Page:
Settlement Reached in AD, School District Lawsuit has partnered with LexisNexis to bring you this content.
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Copyright 2018 Freedom Newspapers, Inc. Feb 3, 2018

The Gazette (Colorado Springs, Colorado)


A legal dispute between a longtime high school athletic director who was abruptly removed from her post three years ago under claims of policy violations and Colorado Springs' second-largest school district is over.

Diane Shuck, who had worked as assistant principal and athletic director at Air Academy High School, and Academy School District 20 reached a settlement agreement Jan. 25, according to court documents.

District officials would not reveal the terms.

"Academy District 20 wants to adhere to the spirit of the agreement, which requires confidentiality. and therefore, will not comment on the specifics of this case," spokeswoman Allison Cortez said Friday in a statement. "We are, however, pleased to resolve this matter so all parties can move forward."

Shuck was not reinstated, as originally requested, Cortez said.

After being removed as Air Academy High's assistant principal and athletic director in January 2015, Shuck was reassigned as a student interventionist in February 2015 for the remainder of the school year.

She turned down an offer from D-20 to work as a physical education teacher at a reduced salary for the 2015-2016 school year.

Shuck now works as assistant principal and activities director at Douglas County High School in Castle Rock and could not be reached for comment.

Cortez said the cost of the case to the district, including attorneys' fees, was covered by the district's $25,000 insurance deductible.

Shuck filed a civil lawsuit against D-20's five board members and three employees in September 2015 in Colorado U.S. District Court in Denver, claiming wrongful removal and demotion.

The complaint stated that Shuck "suffered economic and non-economic injuries, monetary damages, injury to reputation and severe emotional distress." The suit contended that D-20 "applied administrative policies, procedures, and practices in a discriminatory, inconsistent and inequitable manner."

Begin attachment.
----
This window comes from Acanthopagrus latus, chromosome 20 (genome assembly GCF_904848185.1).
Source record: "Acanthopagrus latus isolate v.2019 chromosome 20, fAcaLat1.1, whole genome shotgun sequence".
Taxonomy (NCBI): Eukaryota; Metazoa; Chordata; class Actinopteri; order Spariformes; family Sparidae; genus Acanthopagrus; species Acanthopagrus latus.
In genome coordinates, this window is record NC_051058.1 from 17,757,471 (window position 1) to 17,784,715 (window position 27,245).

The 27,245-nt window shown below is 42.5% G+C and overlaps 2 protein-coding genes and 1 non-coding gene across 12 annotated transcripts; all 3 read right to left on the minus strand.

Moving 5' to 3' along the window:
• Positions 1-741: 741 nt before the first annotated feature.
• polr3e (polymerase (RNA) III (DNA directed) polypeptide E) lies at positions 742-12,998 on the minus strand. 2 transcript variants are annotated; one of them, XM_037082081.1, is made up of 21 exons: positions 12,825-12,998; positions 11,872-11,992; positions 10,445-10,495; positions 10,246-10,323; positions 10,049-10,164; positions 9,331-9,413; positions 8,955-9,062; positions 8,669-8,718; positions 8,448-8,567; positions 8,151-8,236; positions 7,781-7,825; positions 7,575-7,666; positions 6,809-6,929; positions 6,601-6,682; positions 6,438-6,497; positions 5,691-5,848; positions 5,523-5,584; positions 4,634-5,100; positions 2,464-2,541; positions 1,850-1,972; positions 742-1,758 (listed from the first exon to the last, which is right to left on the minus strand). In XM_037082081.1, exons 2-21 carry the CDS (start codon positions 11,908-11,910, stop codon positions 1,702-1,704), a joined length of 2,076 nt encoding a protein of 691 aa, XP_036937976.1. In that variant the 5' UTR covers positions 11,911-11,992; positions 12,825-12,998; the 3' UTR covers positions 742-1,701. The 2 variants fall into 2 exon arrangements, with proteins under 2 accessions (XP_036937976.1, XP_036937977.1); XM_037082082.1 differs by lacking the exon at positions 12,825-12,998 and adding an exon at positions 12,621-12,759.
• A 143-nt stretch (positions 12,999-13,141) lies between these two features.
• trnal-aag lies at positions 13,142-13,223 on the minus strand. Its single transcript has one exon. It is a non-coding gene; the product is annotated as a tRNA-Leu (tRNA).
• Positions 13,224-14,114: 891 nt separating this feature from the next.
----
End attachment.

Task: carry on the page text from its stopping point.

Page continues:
District officials said Shuck had violated multiple policies by "loaning" money from one team account to another or to her own activity account, using money from gate receipts to purchase alcohol for coaches' dinners and functions, and showing "missing or misdirected" money as a result of her actions.

District officials also claimed Shuck breached rules by hiring some assistant coaches to work with kids without first going through a background check, hiring her son to do work for the hockey team and paying volunteers who had not completed a required district process.

D-20 filed counter claims Feb. 5, 2016, asserting Shuck had engaged in civil theft, fraudulent misrepresentation and breach of fiduciary duty.

A U.S. magistrate judge dismissed some of the counter claims Sept. 5, 2017, regarding assertions that Shuck violated district policy prohibiting spending student activity money on alcohol, hired her sons without adequate approval in violation of a conflict of interest policy and not requiring background checks on potential coaches who worked with students.

The judge denied Shuck's request for dismissal of claims regarding "alleged misrepresentation that she conducted a reference check on an applicant prior to being hired."

The lawsuit must be dismissed by March 8.

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